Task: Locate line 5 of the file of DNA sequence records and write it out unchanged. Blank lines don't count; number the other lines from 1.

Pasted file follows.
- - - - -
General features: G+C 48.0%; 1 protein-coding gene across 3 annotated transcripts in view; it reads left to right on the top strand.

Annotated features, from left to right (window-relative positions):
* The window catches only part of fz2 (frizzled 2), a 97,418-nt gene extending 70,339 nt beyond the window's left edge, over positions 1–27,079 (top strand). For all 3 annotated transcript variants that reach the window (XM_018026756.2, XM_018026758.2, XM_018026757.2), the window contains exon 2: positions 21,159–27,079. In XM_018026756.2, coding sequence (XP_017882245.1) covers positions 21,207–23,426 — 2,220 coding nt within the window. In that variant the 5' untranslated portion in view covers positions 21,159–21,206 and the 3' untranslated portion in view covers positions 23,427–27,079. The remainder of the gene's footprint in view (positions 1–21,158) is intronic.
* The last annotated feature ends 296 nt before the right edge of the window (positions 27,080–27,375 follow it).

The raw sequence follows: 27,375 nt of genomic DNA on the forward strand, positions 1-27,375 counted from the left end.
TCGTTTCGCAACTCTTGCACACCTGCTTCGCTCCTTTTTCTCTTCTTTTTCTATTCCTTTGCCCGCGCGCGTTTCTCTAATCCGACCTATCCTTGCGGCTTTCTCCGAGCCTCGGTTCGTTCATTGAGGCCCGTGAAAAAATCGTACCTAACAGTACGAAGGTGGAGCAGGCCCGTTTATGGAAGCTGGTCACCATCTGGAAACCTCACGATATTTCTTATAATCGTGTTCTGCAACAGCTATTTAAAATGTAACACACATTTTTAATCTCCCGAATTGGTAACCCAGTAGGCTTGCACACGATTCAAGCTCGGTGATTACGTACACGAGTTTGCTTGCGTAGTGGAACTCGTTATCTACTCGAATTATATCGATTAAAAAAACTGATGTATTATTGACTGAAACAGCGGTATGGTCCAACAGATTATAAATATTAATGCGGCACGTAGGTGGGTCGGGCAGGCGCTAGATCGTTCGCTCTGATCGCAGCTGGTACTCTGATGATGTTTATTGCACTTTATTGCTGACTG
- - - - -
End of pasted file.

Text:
The raw sequence follows: 27,375 nt of genomic DNA on the forward strand, positions 1-27,375 counted from the left end.